A goodly number of the light little love stories of to-day need no setting beyond that suggested by the conversation. It is pure idiocy to dilate upon the beauty of the scene, or the charm of the weather, or the innermost feelings of the characters. If you must get these points into your story, do it by suggestion. Make the man and woman so thoroughly in love with each other, that neither you nor a master-hand can keep your reader from knowing that the scenery is magnificent, nor that the sun is shining its brightest, nor that every sentence your lovers utter is bubbling with sentiment. If you can't get this happiness into your love story, you have failed. Tear it up and write it all over.
Did you ever study Hope's “Dolly Dialogues”? If so, you have found that, although there is no direct information given or scenes described, you are in full possession of all the necessary facts, gleaned through the words and actions of the characters. Yet the stories start abruptly and go forward in a natural sequence of events.
It is the best practice in the world to write a story without the use of any method of presenting ideas except direct discourse.
There are times, of course, when a description of the setting of your story is absolutely necessary. Suppose you wished to say that a man who had been away for years from a girl he loved was approaching her house, a great stone structure high on a hill. You might follow the beginner's example, thus: “The house of Dorothy Owens was a magnificent stone mansion, beautiful inside and out. It stood on a high hill. But, in spite of its beauty, Dorothy was not happy. Years before she had had a lover, who, could she but have known it, was even now approaching the house, mounted on a mettlesome steed.”
Your ear tells you that this is trite and dull. There is no reason to go on reading; no promise of anything better. Would it not be more interesting if begun a little differently? For instance :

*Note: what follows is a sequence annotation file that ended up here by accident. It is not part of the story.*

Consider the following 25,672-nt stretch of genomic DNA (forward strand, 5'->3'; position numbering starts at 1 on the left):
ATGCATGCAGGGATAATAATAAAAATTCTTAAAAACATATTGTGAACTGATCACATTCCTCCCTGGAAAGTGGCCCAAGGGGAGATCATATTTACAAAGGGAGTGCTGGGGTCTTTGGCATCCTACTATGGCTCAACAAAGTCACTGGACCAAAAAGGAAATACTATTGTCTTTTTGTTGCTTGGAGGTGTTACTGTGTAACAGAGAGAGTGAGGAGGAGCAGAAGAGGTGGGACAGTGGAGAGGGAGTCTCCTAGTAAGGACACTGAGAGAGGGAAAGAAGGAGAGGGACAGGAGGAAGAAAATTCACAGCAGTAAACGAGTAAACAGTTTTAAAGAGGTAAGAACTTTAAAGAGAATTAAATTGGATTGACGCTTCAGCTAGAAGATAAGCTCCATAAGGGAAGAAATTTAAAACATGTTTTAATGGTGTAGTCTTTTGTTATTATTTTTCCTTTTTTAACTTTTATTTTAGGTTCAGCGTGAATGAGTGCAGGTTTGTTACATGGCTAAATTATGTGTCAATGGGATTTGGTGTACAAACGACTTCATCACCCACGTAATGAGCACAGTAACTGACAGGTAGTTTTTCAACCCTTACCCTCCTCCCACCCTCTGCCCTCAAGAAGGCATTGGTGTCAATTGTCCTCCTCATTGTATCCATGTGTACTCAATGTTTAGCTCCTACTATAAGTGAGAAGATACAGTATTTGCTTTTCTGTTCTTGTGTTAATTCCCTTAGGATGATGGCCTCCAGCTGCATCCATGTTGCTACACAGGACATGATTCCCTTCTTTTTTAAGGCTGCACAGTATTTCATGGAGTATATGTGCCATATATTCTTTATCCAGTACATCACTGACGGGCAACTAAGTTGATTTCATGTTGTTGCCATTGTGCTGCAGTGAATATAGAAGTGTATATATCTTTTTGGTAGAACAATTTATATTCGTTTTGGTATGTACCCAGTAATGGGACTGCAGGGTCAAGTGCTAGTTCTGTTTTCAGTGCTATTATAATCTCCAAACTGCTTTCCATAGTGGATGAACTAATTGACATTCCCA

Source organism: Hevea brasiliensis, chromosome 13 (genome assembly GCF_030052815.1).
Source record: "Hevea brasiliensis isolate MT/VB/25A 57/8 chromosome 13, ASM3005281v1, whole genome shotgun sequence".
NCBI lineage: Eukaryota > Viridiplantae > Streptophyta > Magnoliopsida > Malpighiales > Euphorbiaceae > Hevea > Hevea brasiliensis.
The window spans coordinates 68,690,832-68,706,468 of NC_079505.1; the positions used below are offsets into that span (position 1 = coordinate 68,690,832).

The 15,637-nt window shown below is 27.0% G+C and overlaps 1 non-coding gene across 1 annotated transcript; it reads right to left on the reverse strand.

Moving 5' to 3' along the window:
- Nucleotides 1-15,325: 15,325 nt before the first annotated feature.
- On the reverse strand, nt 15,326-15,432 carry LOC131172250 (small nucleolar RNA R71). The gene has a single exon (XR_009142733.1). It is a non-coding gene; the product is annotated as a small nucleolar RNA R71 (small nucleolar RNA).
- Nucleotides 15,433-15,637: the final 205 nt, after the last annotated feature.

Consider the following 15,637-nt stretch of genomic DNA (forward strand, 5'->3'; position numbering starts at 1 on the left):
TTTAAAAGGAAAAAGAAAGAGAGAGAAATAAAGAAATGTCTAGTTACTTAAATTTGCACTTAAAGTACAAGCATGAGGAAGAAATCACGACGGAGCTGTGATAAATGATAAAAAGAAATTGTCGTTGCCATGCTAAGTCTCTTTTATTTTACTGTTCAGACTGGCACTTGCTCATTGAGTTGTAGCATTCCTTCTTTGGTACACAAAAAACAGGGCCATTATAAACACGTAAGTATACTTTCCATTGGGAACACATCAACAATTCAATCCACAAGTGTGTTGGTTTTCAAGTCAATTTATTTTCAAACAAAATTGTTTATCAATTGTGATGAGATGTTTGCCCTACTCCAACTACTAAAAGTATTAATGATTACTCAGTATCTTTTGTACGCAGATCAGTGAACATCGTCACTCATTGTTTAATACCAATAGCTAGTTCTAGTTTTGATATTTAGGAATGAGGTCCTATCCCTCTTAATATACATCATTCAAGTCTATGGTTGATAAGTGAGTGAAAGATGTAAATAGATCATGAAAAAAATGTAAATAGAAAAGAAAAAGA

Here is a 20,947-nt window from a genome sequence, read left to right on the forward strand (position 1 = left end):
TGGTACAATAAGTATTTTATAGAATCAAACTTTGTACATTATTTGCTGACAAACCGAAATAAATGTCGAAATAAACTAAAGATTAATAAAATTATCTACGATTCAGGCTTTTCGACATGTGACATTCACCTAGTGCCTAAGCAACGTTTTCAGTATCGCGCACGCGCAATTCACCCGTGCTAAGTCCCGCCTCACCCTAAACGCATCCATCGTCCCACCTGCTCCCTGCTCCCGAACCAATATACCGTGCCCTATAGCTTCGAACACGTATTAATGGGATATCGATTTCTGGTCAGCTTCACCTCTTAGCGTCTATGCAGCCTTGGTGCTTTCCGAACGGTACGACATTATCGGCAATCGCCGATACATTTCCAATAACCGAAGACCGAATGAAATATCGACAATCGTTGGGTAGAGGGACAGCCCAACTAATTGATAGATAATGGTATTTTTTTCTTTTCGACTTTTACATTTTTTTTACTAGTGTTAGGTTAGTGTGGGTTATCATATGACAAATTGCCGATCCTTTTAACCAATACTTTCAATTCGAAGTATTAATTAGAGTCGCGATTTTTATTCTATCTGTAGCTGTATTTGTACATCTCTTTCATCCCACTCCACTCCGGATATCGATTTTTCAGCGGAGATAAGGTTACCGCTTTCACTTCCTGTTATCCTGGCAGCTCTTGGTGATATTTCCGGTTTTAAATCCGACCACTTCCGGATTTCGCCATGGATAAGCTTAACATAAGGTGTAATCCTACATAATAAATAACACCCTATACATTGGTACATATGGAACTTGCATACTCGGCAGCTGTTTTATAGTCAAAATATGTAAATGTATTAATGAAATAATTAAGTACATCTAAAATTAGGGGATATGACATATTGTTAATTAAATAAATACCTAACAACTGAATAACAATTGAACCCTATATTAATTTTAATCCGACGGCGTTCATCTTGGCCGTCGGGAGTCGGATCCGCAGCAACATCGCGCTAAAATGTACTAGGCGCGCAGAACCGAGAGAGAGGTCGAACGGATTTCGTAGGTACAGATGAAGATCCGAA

“The horse stopped suddenly, and the man lifted his head with a jerk. For the last mile he had been sitting in the saddle, not caring whom he met, not seeing. Now he looked ahead at the road that led straight up the hill to a house that stood on the summit. For a moment he stared at it, debating with himself. Then he smiled and dug his spurs into the horse.”
The one objection to this latter method is the necessity of saying, more or less bluntly: “But I must now explain that years before this man and woman had been lovers.” Now, above all else, a short story should possess unity. With this quality of paramount importance, any retrospection is apt to mar the artistic handling. But even this objection may be overcome by the use of suggestive conversation that gives the reader enough of a clue to enable him to understand the situation.
Remember, then, that readers are a busy people, who would have their stories served in condensed pellets if they could, and that to win their approbation you must begin well along in your tale, where enough complications are to be found to catch the interest. In writing, as nowhere else, can be seen the truth of the trite old proverb, “Well begun is half done.”